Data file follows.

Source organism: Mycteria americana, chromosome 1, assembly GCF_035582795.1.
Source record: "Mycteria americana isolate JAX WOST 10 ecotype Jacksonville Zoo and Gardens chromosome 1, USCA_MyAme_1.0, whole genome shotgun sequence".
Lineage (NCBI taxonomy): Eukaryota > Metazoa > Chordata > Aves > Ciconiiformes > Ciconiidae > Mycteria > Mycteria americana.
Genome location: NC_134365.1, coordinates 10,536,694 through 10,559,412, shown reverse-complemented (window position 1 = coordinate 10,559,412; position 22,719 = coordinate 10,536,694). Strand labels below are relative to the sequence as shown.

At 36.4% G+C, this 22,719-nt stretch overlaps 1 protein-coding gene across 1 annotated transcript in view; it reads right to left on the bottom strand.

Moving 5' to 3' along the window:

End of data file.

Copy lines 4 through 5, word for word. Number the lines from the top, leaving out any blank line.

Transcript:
Genome location: NC_134365.1, coordinates 10,536,694 through 10,559,412, shown reverse-complemented (window position 1 = coordinate 10,559,412; position 22,719 = coordinate 10,536,694). Strand labels below are relative to the sequence as shown.

At 36.4% G+C, this 22,719-nt stretch overlaps 1 protein-coding gene across 1 annotated transcript in view; it reads right to left on the bottom strand.